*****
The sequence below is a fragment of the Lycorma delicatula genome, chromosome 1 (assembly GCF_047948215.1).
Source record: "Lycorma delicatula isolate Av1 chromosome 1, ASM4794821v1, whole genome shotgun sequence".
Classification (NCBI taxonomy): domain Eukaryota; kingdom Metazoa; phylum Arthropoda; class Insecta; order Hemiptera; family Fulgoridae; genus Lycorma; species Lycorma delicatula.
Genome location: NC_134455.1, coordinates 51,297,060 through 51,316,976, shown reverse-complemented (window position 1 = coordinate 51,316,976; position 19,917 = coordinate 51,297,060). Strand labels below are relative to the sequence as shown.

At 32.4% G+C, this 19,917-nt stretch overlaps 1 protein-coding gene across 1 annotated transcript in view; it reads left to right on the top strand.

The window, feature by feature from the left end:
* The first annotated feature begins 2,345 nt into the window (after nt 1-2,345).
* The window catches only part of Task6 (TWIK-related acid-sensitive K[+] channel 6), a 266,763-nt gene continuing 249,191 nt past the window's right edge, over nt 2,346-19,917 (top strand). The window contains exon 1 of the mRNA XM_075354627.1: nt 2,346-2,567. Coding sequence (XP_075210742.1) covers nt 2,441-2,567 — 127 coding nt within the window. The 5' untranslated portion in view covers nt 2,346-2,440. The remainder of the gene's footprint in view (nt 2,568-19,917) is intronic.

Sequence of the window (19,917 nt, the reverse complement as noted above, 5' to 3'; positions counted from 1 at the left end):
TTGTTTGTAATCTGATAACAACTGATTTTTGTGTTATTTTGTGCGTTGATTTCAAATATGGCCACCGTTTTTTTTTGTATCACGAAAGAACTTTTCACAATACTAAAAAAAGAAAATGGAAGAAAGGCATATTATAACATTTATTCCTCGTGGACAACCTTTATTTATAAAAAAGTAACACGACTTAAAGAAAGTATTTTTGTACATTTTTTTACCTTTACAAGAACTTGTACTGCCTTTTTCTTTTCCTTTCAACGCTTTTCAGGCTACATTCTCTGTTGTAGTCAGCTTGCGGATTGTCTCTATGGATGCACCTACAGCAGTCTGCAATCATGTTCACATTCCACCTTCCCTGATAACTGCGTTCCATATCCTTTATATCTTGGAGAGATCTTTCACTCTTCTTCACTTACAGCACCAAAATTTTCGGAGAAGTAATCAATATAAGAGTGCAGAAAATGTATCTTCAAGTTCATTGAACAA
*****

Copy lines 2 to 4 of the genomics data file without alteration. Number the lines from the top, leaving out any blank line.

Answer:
Source record: "Lycorma delicatula isolate Av1 chromosome 1, ASM4794821v1, whole genome shotgun sequence".
Classification (NCBI taxonomy): domain Eukaryota; kingdom Metazoa; phylum Arthropoda; class Insecta; order Hemiptera; family Fulgoridae; genus Lycorma; species Lycorma delicatula.
Genome location: NC_134455.1, coordinates 51,297,060 through 51,316,976, shown reverse-complemented (window position 1 = coordinate 51,316,976; position 19,917 = coordinate 51,297,060). Strand labels below are relative to the sequence as shown.